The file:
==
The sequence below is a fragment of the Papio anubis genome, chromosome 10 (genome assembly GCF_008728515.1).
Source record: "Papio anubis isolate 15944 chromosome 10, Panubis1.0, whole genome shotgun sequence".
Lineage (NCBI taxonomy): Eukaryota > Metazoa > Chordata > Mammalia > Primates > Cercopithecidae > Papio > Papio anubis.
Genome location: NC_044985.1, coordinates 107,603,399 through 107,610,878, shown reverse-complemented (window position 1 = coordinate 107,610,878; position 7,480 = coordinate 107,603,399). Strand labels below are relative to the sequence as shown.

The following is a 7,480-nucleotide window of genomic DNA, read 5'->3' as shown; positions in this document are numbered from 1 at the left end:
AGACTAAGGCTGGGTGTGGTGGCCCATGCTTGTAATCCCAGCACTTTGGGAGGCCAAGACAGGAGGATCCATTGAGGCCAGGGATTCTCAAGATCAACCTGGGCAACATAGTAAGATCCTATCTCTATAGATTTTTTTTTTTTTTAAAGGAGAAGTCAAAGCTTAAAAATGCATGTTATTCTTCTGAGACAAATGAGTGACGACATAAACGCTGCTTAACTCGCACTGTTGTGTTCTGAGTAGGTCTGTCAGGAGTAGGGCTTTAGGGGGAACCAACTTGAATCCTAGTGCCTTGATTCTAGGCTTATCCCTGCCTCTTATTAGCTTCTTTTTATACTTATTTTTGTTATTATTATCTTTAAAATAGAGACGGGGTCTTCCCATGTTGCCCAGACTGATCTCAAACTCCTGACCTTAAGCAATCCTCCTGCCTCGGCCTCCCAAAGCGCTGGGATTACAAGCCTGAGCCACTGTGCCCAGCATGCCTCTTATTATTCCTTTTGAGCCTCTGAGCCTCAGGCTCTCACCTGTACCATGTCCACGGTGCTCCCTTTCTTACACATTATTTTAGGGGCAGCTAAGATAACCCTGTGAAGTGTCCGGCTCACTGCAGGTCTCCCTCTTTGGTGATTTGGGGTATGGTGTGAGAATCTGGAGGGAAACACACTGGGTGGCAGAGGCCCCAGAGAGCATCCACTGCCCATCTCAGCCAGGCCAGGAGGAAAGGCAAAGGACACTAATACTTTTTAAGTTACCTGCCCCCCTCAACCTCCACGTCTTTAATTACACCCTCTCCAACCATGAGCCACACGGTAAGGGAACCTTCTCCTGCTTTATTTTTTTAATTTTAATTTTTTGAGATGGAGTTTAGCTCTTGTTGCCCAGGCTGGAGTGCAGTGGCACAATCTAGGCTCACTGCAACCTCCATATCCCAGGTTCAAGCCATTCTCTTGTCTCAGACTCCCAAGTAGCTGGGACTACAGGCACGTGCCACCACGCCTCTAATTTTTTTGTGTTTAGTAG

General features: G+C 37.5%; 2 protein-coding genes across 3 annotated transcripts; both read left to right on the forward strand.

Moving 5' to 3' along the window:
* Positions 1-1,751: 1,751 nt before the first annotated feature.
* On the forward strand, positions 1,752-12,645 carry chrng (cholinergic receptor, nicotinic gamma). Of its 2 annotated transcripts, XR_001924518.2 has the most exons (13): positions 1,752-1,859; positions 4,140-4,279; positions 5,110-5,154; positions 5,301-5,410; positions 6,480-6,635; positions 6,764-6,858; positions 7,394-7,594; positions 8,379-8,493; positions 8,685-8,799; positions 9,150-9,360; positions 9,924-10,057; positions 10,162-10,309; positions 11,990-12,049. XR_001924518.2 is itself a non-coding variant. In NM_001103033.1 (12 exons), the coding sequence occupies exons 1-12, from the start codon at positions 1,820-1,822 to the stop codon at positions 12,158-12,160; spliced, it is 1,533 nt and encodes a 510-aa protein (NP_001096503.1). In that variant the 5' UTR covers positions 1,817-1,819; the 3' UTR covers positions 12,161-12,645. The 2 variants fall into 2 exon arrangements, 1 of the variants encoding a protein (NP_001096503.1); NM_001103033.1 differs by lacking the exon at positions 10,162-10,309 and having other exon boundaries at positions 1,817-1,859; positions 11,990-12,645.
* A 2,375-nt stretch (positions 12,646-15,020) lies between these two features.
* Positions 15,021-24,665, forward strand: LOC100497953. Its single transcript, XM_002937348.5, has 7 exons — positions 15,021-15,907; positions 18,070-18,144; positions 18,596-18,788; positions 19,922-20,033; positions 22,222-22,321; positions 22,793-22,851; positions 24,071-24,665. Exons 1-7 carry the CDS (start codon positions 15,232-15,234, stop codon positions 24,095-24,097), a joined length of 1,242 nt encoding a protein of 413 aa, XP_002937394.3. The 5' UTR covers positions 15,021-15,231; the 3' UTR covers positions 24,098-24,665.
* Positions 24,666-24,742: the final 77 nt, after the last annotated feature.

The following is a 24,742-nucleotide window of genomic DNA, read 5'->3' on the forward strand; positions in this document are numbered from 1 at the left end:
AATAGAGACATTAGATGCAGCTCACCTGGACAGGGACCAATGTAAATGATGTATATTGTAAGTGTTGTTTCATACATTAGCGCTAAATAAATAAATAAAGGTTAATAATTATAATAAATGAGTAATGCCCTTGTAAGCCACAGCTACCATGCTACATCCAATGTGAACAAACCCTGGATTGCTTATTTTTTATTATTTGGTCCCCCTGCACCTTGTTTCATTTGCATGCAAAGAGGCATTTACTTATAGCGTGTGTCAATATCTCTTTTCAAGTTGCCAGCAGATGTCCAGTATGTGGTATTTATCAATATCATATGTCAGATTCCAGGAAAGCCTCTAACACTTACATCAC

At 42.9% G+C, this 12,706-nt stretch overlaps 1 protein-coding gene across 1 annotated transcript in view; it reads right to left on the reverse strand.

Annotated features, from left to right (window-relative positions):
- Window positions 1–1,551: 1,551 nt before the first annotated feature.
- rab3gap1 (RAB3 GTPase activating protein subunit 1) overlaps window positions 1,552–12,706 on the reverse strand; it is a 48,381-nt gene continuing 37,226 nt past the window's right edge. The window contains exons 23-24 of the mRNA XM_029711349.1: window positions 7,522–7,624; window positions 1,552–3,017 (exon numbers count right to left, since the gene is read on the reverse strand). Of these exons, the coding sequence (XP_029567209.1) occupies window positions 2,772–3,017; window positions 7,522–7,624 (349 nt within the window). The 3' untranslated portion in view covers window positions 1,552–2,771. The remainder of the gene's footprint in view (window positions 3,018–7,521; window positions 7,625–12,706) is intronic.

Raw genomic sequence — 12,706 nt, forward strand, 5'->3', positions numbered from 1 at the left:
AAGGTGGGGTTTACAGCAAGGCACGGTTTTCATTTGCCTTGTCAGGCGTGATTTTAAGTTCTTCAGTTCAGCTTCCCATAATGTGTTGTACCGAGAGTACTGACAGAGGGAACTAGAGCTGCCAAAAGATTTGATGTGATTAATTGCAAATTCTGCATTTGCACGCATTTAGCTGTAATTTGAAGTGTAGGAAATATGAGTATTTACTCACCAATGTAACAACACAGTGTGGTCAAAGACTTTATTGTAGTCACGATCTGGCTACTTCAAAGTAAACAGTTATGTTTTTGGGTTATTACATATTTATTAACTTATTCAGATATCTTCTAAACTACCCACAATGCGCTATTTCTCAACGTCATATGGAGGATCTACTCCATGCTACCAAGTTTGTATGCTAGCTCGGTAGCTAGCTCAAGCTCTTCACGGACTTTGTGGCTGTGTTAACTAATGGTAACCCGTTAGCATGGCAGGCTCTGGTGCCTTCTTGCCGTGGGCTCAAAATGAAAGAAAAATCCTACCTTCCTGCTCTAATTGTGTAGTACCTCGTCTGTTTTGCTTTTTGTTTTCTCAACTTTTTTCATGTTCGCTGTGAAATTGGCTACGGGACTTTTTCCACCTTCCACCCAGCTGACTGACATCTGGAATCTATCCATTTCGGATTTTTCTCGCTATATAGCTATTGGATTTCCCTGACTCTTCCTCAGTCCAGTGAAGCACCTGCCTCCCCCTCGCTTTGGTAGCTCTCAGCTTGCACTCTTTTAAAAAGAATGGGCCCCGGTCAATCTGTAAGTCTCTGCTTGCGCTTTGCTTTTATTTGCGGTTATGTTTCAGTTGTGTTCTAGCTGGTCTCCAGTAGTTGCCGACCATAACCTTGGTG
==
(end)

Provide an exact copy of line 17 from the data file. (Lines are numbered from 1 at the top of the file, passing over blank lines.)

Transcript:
Annotated features, from left to right (window-relative positions):